If you do happen to spot any signs of excessive wear, don't rule that gym out immediately. Equipment maintenance is an ongoing process, and repair or replacement isn't instantaneous. You may have caught them right before the repairman was due to show up, or the new machines were about to arrive.
If, however, you see several of these signs, it's probably a good idea to look at another gym.
Hold the Funk
A dirty gym is not a nice place to be.
Mind you, nowhere is a nice place to be if it's filthy, but there's an extra degree of skin-crawling-ness to a dirty gym that doesn't exist anywhere else.
Maybe it's because there's such a degree of horrifying intimacy in sitting and sweating all over the same equipment when the equipment hasn't been cleaned nearly well enough, or maybe it's just because the stank of a thousand sweating people tends to become downright oppressive unless careful measures are taken to make sure it never builds up to that point.
Either way, it's hard to stay motivated to get to the gym regularly when it's such a gross-out experience.
Most people look to the locker room first, since that tends to be where any signs of poor sanitation show up most readily. And you should look there, above all else. Do a smell-check, since that will tell you a great deal about the general state of the locker room, but also do a visual check. How worn down does everything look? Are the counters clean? Are the fixtures all clean and in good repair? Are there signs of discoloration? Are the floors clean and clear of debris, or are there ancient scraps of toilet-paper ground into the tile because it's been days since anyone bothered to mop?
Beyond that, though, you should always do a smell-check throughout the gym. How is the air quality? Is there plenty of venting? Are there lots of openable windows and fans? Ventilation is key here, since it's only that which keeps the air fresh to be breathable in a building in which people spend all of their time sweating.
Keep an eye open for any debris or dustiness piling up in the corners. The gym should be swept regularly, and if it isn't, it's a sign that someone might not be keeping up with things in general.
The seats on the weight machines and the padding on the weight benches should not be stained or discolored. There should also be multiple stations throughout the gym with paper towels and spray bottles full of disinfectant, and plenty of signs encouraging members to clean the equipment after use.
Try Before You Buy
Most gyms will offer a free trial to anyone who’s interested in joining, usually for the span of a week. (Some very generous gyms, or ones currently running promotions, may offer up to two.)
Take advantage of this.
It’s free, and it will allow you to actually use the facilities and attend the classes multiple times before committing to anything. This will give you a much better idea of what your gym has to offer, and how it works. If there are a lot of mediocre teachers or the classes tend not to run on time because the person with the keys to the aerobics studio spends too much time sleeping off their hangover in the sauna, best to know now, so you can decide whether or not this is a deal breaker. Similarly, if there are some equipment shortages that leave you with the occasional wait to use the weights, or if there are certain times of day when you have to fight tooth and nail for a free treadmill, it’s better to be aware of this now rather than later.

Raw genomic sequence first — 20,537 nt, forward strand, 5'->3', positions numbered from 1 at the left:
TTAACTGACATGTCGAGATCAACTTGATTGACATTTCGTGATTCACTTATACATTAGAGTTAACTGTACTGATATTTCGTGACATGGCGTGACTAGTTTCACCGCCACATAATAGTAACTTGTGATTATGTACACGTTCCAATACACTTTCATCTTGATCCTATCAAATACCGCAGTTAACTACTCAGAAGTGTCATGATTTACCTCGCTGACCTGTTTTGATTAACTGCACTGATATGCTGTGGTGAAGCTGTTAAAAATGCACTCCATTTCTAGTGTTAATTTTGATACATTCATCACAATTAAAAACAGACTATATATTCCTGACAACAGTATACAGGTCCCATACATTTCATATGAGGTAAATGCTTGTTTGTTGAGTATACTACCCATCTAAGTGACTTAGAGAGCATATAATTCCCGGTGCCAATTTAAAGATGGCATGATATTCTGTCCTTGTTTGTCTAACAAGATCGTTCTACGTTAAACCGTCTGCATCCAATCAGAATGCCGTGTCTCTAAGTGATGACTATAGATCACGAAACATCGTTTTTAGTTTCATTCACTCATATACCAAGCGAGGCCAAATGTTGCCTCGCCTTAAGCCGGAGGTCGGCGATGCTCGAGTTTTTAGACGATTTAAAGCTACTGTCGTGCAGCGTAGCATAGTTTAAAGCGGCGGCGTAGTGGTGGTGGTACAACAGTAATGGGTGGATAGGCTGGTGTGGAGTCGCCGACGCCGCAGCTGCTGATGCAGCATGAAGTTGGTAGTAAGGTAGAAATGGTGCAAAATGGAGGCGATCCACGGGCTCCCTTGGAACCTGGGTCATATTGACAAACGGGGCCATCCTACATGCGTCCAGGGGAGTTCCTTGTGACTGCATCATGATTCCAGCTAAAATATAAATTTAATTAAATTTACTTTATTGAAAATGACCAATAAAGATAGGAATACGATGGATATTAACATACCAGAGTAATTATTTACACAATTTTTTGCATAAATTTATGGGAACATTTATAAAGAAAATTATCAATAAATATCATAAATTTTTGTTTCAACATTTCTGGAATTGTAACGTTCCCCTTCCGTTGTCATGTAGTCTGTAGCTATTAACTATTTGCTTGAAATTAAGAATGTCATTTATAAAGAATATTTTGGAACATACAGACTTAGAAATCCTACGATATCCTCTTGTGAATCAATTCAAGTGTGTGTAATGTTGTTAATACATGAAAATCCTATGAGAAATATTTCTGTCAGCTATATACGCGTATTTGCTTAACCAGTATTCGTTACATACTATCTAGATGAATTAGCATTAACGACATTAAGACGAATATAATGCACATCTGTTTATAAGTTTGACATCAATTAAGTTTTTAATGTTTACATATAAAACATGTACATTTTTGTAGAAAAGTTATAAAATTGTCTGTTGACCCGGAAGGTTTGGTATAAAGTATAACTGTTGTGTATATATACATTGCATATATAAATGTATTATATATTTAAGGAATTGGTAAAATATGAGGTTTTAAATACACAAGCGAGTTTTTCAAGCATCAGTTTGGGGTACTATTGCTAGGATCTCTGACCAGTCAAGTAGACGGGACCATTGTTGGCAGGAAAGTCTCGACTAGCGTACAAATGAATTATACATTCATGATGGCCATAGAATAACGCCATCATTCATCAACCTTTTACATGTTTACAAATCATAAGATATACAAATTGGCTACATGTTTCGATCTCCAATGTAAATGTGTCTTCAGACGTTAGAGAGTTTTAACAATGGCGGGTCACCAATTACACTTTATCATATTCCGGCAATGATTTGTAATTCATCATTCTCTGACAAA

The final factor in choosing a gym is one that's hard to measure: the people.
Are the receptionists pleasant, or do they level a glare at you that makes you wonder whether you ran over their dog on the way in?
Does the fitness staff seem to be helpful, or are they disinterested and resentful of any interruption?
Are the trainers enthusiastic, energetic, and involved, or do they seem to be going through the motions?
Is the manager usually on-site, responsive, and seems genuine, or is the manager the kind of person who gives you the sensation that he should be leaving a trail of slime behind him wherever he goes?
Trust your instincts, and give some weight to how the people at any potential gym make you feel. It may seem silly, but when you see these people day after day, a high level of overall unpleasantness might just erode your motivation to nothing.
On the other hand, when the receptionist greets you pleasantly and the manager responds to your concerns, you're likely to feel happier, more comfortable, and - the occasional flubs or equipment issues or scheduling programs notwithstanding - much more likely to come back again, and again, and again.